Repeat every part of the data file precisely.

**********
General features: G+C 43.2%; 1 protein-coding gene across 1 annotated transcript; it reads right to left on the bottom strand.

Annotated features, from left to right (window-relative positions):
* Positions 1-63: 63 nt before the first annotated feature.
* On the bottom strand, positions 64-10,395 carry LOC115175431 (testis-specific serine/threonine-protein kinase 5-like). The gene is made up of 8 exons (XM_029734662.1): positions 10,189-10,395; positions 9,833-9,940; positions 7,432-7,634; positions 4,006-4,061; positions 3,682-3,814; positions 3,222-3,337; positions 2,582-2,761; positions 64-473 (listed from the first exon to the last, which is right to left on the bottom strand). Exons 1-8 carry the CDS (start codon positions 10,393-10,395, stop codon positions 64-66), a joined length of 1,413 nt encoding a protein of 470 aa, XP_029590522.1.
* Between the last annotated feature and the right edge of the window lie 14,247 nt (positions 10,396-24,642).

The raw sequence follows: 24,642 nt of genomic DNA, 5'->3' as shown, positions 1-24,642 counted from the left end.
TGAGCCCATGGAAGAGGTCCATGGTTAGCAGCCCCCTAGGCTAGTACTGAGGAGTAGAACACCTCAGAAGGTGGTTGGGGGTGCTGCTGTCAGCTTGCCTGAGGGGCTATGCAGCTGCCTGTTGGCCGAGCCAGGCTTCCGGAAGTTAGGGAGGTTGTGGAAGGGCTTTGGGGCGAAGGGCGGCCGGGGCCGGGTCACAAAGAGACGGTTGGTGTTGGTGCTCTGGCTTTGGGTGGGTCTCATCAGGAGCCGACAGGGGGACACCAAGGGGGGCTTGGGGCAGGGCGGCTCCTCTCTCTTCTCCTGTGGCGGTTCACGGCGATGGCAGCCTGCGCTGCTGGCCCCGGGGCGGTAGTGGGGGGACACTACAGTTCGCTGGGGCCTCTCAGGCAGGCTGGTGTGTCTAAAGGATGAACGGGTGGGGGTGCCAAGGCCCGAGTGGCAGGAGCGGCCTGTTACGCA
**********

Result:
General features: G+C 43.2%; 1 protein-coding gene across 1 annotated transcript; it reads right to left on the bottom strand.

Annotated features, from left to right (window-relative positions):
* Positions 1-63: 63 nt before the first annotated feature.
* On the bottom strand, positions 64-10,395 carry LOC115175431 (testis-specific serine/threonine-protein kinase 5-like). The gene is made up of 8 exons (XM_029734662.1): positions 10,189-10,395; positions 9,833-9,940; positions 7,432-7,634; positions 4,006-4,061; positions 3,682-3,814; positions 3,222-3,337; positions 2,582-2,761; positions 64-473 (listed from the first exon to the last, which is right to left on the bottom strand). Exons 1-8 carry the CDS (start codon positions 10,393-10,395, stop codon positions 64-66), a joined length of 1,413 nt encoding a protein of 470 aa, XP_029590522.1.
* Between the last annotated feature and the right edge of the window lie 14,247 nt (positions 10,396-24,642).

The raw sequence follows: 24,642 nt of genomic DNA, 5'->3' as shown, positions 1-24,642 counted from the left end.
TGAGCCCATGGAAGAGGTCCATGGTTAGCAGCCCCCTAGGCTAGTACTGAGGAGTAGAACACCTCAGAAGGTGGTTGGGGGTGCTGCTGTCAGCTTGCCTGAGGGGCTATGCAGCTGCCTGTTGGCCGAGCCAGGCTTCCGGAAGTTAGGGAGGTTGTGGAAGGGCTTTGGGGCGAAGGGCGGCCGGGGCCGGGTCACAAAGAGACGGTTGGTGTTGGTGCTCTGGCTTTGGGTGGGTCTCATCAGGAGCCGACAGGGGGACACCAAGGGGGGCTTGGGGCAGGGCGGCTCCTCTCTCTTCTCCTGTGGCGGTTCACGGCGATGGCAGCCTGCGCTGCTGGCCCCGGGGCGGTAGTGGGGGGACACTACAGTTCGCTGGGGCCTCTCAGGCAGGCTGGTGTGTCTAAAGGATGAACGGGTGGGGGTGCCAAGGCCCGAGTGGCAGGAGCGGCCTGTTACGCA